Regardless of your religious inclinations, it's impossible to ignore the warm revelation that is a good matzo ball soup. Referred to by many as "the Jewish penicillin," matzo ball soup is known for its cold-curing properties — and no one can attest to this more than the folks behind the Carnegie Deli. This midtown Manhattan institution, which has been open for 75 years, serves up a whopping 1,500 matzo balls daily! Find out the secrets to making a great matzo ball (hint: it's all in how you roll it!), and keep watching for the recipe.
1 pound chicken necks, backs, and wings
1/2 ounce chicken base, such as Better Than Bouillon
1 celery stalk, roughly chopped
1 small white onion, quartered
1/4 teaspoon Maggi Seasoning
1/4 teaspoon yellow food coloring (optional)
Salt and pepper, to taste
For matzo balls:
8 large eggs
1 cup liquid shortening or olive oil plus more for rolling matzo balls
Scant 1 cup water
4 cups matzo meal
1/4 teaspoon Maggi Seasoning
3/4 teaspoons kosher salt
1/4 teaspoon freshly ground black pepper
- Make consommé: Combine first four ingredients with 6 cups water. Add Maggi seasoning, food coloring, and salt and pepper. Bring to a boil. Turn down heat and simmer for 1 hour.
- Make the matzo balls: in a large bowl, mix the eggs, oil, water, matzo meal, Maggi, salt, and pepper until just incorporated.
- Oil hands, then, working as gently as possible, form round balls about the size of a billiard ball.
- Cook the matzo balls: Boil matzo balls in consommé until cooked through and soft, about 45 minutes.
- Divide matzo balls evenly between four bowls, allotting 2 matzo balls and 2 cups consommé per serving.
- Soups/Stews, Other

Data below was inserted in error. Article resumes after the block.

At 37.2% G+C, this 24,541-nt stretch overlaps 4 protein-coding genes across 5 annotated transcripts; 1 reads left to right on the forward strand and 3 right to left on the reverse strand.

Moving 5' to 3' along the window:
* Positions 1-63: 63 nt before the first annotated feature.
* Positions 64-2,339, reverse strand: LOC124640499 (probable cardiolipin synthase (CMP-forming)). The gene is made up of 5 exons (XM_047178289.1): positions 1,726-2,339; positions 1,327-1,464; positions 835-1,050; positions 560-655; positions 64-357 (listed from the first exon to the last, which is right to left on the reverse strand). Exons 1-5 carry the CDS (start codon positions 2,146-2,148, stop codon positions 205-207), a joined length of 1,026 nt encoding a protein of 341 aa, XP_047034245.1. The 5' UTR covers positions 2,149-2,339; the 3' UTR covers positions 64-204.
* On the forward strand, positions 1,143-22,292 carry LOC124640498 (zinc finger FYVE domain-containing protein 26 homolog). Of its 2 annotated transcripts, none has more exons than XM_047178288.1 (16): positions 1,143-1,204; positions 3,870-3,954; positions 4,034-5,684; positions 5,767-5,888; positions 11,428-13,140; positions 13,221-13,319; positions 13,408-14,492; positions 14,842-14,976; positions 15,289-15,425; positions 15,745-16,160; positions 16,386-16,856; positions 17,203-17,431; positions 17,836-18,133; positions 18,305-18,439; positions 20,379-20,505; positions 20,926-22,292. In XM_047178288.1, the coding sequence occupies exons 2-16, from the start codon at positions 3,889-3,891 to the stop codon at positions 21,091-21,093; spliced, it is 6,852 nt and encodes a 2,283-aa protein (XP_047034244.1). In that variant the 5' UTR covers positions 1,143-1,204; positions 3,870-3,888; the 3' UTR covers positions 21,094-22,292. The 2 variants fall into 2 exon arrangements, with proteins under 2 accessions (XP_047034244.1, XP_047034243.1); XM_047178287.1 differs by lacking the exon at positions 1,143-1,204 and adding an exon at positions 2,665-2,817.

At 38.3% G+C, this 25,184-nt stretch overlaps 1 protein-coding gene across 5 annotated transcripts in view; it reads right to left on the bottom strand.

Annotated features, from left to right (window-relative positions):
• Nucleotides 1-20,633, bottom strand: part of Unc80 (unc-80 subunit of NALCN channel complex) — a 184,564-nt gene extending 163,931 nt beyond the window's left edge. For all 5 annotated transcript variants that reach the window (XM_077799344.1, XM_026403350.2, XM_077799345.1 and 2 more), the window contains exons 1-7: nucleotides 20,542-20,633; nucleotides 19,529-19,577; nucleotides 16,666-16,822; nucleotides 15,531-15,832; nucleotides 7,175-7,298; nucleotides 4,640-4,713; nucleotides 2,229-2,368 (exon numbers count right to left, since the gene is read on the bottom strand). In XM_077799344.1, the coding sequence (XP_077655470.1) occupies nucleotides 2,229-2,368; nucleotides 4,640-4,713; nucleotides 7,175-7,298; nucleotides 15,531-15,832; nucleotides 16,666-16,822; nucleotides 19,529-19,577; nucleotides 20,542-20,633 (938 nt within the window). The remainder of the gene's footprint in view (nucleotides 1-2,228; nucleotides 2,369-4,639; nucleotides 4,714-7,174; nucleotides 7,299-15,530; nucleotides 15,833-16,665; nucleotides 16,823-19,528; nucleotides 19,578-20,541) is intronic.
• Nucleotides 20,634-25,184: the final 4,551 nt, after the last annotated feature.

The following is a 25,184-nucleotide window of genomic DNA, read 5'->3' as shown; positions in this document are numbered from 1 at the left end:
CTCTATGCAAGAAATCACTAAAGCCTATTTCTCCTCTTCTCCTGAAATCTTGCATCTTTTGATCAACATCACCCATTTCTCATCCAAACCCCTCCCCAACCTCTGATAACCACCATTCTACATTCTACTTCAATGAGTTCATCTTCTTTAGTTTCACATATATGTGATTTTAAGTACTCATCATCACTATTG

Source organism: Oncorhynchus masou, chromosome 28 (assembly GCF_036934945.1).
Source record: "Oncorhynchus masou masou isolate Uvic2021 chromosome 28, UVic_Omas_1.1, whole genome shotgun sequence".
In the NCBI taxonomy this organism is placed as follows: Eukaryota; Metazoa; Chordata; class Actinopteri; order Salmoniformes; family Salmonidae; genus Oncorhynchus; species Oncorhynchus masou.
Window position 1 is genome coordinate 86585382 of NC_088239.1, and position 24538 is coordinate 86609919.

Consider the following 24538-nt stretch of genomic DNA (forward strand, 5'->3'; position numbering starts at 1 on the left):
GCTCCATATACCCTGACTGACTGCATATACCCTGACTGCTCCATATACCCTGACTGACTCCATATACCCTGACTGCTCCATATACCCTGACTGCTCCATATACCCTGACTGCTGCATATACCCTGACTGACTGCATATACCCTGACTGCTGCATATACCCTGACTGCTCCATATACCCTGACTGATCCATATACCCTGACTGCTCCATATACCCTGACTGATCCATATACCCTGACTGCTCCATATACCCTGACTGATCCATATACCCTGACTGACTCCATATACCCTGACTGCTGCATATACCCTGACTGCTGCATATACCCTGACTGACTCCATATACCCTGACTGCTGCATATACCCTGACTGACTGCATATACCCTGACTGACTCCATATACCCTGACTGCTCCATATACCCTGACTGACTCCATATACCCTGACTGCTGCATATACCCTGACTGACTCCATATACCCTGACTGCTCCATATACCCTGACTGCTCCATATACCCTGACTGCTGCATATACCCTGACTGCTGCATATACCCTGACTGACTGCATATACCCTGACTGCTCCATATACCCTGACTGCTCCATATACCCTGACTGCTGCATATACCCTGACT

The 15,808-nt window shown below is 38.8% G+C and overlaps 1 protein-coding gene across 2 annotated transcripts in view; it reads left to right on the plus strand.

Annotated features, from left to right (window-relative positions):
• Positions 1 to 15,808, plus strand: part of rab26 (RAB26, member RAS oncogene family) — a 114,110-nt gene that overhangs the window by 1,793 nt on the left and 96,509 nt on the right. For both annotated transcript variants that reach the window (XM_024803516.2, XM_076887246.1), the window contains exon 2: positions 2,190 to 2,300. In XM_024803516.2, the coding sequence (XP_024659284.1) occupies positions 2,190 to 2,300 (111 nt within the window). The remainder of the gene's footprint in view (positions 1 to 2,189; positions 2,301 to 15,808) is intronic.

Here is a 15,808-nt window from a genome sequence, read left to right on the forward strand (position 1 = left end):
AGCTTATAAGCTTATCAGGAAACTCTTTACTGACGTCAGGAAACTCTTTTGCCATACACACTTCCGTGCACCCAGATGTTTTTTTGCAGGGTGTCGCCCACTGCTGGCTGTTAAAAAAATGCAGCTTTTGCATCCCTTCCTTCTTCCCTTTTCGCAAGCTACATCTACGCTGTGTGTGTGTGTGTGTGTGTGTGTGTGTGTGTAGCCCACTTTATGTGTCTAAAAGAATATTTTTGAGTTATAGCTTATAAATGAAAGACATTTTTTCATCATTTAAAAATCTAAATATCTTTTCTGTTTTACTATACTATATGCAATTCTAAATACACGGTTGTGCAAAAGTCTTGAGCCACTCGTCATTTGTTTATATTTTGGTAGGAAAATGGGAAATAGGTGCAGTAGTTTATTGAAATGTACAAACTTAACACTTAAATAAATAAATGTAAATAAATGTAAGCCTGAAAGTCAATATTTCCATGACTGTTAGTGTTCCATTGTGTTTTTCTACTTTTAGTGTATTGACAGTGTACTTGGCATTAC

Today we are at Carnegie Deli in New York City. And we are going to show you how to make the world renown Matzo Ball Soup. Join us on Get the Dish. We'll show you the secret behind signature recipes and famous eateries and how you can recreate them at home. It's a classic. It's an iconic. It's like a hamburger or frankfurter. New York has the hotdog. slice of pizza and it has the matzo ball. So we're here to show what takes it from [rush] great to homemade. It's all in their signature broth and specially seasoned matzo balls. I'm here with Executive Chef Fernando Perez and Sandy Levine the MBD. Sandy can you tell us what MBD stands for? Sure very easy I married the boss' daughter. Went straight to the top. Tell us how long you've been here and how long you've been making your matzo ball soup. Carnegie Deli started in 1937. So we've been in business approximately about 75 years. And one of the staples of the Carnegie Deli is the Matzo Ball Soup. We probably make about 50 matzo ball today. That's a lot of matzo balls. So Sandy, the first thing we need to start off with is the matzo balls. What ingredients do we need? The first ingredient we need is, naturally, the matzo mayo. Now we need some shortening, we need some eggs, some salt, some pepper and some water. First we start by whipping the eggs. We give it nice little whip. We pour it into our mixing bowl. Next, two cups of shortening. Use approximately one and a half cups of water. Our next step is salt. We use one spoon and use about three quarters of black pepper. But then it's up to the guest to add more pepper and more salt. So you can always add salt and pepper. Exactly. But you can never take it away. We've mixed all our ingredients together. Now comes the secret! It's the matzo mayo. He's actually filling it with his hands and as you can see right now, he just added more matzo mayo because he felt that he didn't have enough. So to get the real experience, I think I'm going to have to give it a go. Is that alright with you Sandy? I don't know. I hope you're not going to mess it up. Somebody's gonna eat this. What do you feel? like, it should feel sticky. If it feels any more liquid than that, then it's too soupy. After the mix is done, what we're going to do is we're going to make the balls. So I tried making these at home, and I had a little bit of a different experience. They were a lot bigger and a lot denser. Most people when they make the matzo balls they make it big, then after cooking it blows up. Not the correct way to make it. It's going to fall apart. You got to make them smaller, about four to five ounces, because they're going to blow up after cooking. Another ingredient we just let go. Let's get out of here! Too many ingredients, too many secrets! I'm dying to give this a go. I've got my gloves on and I'm just going to dive right in there. So show me how to do this. One of the other secrets which we're letting go right now. You can't make it tight. You gotta make it fairly loose so it can breathe and expand. And the way you made it and it looks like it's a great little matzo ball for the first try, excellent. And then we're going to be putting it into a pot of boiling water. And now I'm giving you one of our secret recipes. Normally we don't do this, but I like her. We use the yellow color to bring out the color of the Matzo Balls. So time to give it a drop. How long should the Matzo Balls be cooking for? It takes about 30 to 35 minutes. We constantly check it to look for the consistency. First thing you notice is that I use a strainer. A strainer wont brake 'em, and that's your finished product. Notice the coloring, notice the size now. Much bigger. Now we have to move on to the consomme. All right. Let's do it. So how do you get started with the consomme? We have our chicken, salt, black pepper. This is our seasoning. This is a maggi seasoning. It's an all-purpose seasoning. Chicken is done. Our yellow flavor. We have our onions, our celery, and our carrots. After the chicken is put into the water with our vegetables, we've got to boil it to break it down, to make it soft. After this is ready to go, we start adding our seasonings. We add some black pepper, our salt. Chicken base. Very, very important. Our seasoning that's also put in. Notice that he only put a drop of that in there. And our little secret, our yellow coloring. Now we have to cook it for at least another 45 to another hour. We've got to finish consomme right here, but it looks like all the vegetables have been strained out of it. We have to get the vegetables out so we get a pure broth. Now everything comes together. We're going to put the matzo balls in. We serve here at the Carnegie Deli two of them. Look how big and beautiful they are. Everything at the Carnegie Deli is big. If you finish this, we made a mistake. Now we add our broth. Now why do you separate the soup from the balls when you serve it? Because some people just like to eat the matzo balls by itself and you notice that, if they want, they can take the tureen and add a little soup at a time. So it's however you like it. It's however you want it. It looks delicious. Are you going to try some? Of course! Let's do it. I'm here with Sandy Levine and his son Johnny and we are ready to give it a go. I'm even looking at it, I'm getting cravings. It's smells wonderful. It's fantastic. This is what they call a Jewish Penicillin. If your not feeling well you don't have to go to the doctor and spend a hundred dollars. The broth. That will cure you. How about you? What are some of your matzo ball memories? It's just amazing to see people eat matzo balls to see the facial expressions when it comes on the table. Dennis Rodman, NBA Hall of Famer comes in. Big Guy. Right there. And then we put the two big sets of balls in front of him... Jumps right into it. And that's the reason why there's a line out the door every day. That's it. It's the best. See you next time when we get the dish on YumSugarTV.